Author or co-author of over 175 publications in computational science and engineering, numerical analysis, and computer science, Keyes has co-edited 12 conference proceedings concerned with parallel algorithms and has delivered over 400 invited presentations at universities, laboratories, and industrial research centers in over 35 countries and 40 states of the U.S. With backgrounds in engineering, applied mathematics, and computer science, and consulting experience with industry and national laboratories, Keyes works at the algorithmic interface between parallel computing and the numerical analysis of partial differential equations. He focuses on implicit scalable solvers for emerging architectures and their use in the large-scale applications in energy and environment governed by conservation laws that demand high performance because of high resolution, high dimension, high fidelity physical models, or the “multi-solve” requirements of optimization, control, sensitivity analysis, inverse problems, data assimilation, or uncertainty quantification. He has named and contributed to development of the Newton-Krylov-Schwarz (NKS, 1993), Additive Schwarz Preconditioned Inexact Newton (ASPIN, 2002), and Algebraic Fast Multipole (AFM, 2014) methods for large sparse linear and nonlinear systems arising from PDEs. At KAUST’s ECRC, he works on meeting the architectural requirements of drastic reductions in communication and synchronization, increases in concurrency for cores sharing memory locally, local load redistribution, and algorithm-based fault tolerance for these and other algorithms.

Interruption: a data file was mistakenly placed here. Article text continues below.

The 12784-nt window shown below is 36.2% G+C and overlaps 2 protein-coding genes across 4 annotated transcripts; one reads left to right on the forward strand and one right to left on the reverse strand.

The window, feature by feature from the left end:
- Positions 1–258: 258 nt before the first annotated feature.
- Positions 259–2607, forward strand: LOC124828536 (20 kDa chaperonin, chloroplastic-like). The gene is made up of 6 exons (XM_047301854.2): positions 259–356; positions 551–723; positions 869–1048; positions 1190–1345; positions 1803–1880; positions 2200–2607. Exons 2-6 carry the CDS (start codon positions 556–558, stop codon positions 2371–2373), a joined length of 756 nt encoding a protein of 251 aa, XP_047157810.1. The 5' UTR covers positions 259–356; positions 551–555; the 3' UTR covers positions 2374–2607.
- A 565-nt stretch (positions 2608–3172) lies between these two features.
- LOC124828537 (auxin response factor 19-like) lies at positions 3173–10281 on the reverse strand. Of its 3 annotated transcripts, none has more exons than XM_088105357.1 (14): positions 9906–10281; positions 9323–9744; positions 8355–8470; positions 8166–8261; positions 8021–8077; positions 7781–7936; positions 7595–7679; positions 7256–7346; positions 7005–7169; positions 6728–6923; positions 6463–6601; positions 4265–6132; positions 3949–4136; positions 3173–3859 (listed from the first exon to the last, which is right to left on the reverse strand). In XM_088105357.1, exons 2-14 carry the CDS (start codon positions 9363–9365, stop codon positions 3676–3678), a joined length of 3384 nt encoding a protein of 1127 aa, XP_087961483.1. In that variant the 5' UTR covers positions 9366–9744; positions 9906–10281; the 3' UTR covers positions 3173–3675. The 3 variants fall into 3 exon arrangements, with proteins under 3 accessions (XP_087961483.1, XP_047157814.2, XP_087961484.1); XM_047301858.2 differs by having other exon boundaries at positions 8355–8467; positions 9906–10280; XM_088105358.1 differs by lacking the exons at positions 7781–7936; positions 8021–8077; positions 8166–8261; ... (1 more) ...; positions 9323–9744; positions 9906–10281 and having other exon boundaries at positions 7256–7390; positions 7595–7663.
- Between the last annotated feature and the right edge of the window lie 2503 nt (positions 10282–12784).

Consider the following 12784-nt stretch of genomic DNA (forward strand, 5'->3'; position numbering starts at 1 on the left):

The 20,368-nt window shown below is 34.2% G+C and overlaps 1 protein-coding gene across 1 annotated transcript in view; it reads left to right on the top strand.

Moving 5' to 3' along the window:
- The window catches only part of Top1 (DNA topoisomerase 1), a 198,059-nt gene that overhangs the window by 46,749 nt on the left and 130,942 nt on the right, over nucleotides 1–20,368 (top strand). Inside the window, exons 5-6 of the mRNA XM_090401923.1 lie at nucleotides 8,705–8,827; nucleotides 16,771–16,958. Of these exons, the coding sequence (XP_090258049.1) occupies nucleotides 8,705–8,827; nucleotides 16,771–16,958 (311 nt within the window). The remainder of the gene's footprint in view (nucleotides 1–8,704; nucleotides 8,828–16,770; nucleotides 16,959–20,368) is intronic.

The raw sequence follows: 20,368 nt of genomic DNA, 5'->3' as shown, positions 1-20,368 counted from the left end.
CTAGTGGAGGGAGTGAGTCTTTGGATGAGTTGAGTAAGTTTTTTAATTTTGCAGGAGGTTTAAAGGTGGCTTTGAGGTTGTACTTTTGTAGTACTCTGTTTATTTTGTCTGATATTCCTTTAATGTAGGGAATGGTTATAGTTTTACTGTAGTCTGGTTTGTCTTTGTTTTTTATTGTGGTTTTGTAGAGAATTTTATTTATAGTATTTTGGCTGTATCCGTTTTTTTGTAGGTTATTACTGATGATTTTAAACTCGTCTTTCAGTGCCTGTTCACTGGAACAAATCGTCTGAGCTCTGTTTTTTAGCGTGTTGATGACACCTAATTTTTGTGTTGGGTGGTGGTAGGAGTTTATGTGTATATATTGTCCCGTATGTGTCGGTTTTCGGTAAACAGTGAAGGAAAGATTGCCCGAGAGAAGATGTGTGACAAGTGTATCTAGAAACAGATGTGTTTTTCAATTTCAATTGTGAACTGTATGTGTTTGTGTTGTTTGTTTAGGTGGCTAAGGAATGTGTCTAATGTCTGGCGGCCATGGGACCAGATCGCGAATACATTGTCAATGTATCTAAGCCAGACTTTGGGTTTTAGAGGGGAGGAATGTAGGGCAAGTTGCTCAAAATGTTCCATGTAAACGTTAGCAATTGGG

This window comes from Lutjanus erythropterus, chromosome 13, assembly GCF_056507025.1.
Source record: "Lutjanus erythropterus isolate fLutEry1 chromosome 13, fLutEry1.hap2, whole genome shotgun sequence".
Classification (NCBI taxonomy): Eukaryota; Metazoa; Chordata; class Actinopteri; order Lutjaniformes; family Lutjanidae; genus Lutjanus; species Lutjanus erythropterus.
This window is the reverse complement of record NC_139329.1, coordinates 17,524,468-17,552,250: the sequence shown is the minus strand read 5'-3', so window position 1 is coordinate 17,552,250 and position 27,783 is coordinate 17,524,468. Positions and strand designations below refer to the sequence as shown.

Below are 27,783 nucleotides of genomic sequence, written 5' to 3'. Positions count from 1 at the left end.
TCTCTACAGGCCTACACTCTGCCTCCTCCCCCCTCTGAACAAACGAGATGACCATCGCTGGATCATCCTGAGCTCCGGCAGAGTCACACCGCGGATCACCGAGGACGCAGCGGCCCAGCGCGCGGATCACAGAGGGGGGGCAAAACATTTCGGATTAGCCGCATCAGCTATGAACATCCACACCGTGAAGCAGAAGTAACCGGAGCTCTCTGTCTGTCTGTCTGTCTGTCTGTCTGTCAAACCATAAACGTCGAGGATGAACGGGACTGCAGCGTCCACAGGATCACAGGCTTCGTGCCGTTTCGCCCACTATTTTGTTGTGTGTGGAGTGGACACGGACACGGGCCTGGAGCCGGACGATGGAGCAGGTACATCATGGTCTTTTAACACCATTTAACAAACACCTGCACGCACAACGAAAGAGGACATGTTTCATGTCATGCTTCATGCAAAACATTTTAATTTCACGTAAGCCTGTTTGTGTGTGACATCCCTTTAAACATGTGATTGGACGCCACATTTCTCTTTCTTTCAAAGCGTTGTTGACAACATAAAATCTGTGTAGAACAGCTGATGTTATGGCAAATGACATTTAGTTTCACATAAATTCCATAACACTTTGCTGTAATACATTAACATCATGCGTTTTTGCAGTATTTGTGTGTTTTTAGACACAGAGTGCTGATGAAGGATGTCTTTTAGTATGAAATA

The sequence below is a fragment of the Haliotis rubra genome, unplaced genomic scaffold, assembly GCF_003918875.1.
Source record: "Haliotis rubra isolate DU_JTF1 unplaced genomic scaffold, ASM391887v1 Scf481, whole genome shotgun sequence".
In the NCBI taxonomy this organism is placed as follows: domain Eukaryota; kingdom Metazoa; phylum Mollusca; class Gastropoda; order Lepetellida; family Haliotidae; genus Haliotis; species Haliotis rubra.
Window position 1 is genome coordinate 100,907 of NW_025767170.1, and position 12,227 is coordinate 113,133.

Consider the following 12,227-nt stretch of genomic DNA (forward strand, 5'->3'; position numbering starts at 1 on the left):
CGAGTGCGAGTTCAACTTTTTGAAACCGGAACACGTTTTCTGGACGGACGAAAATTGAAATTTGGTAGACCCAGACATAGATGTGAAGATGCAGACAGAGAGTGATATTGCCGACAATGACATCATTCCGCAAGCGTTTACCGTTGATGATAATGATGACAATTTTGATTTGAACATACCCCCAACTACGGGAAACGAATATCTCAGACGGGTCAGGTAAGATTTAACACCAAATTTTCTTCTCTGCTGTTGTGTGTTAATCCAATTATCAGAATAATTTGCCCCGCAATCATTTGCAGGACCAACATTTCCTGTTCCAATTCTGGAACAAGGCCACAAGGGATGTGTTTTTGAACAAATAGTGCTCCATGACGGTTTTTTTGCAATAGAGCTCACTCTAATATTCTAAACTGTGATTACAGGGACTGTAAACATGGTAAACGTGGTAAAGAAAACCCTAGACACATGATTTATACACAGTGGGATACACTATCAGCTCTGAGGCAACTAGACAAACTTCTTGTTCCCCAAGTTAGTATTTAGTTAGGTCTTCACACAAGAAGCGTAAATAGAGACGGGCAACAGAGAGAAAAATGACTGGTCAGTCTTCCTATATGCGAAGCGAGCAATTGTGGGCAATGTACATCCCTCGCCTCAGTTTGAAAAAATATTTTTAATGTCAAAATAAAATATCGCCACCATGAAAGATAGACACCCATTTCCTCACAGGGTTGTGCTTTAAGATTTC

Keyes has co-organized and lectured in numerous conferences and short courses on high-performance computing for systems modeled by partial differential equations for NASA, LLNL, SIAM, the DoD Modernization Centers, the domain decomposition and parallel CFD research communities, and university departments. He is currently co-editor of SIAM's Computational Science & Engineering book series, a member of the editorial board of Springer's *Lecture Notes in Computational Science & Engineering*, and has served as an editor of *SIAM J Scientific Computing* and as co-editor-in-chief of *Int. J. High Performance Computing Applications*.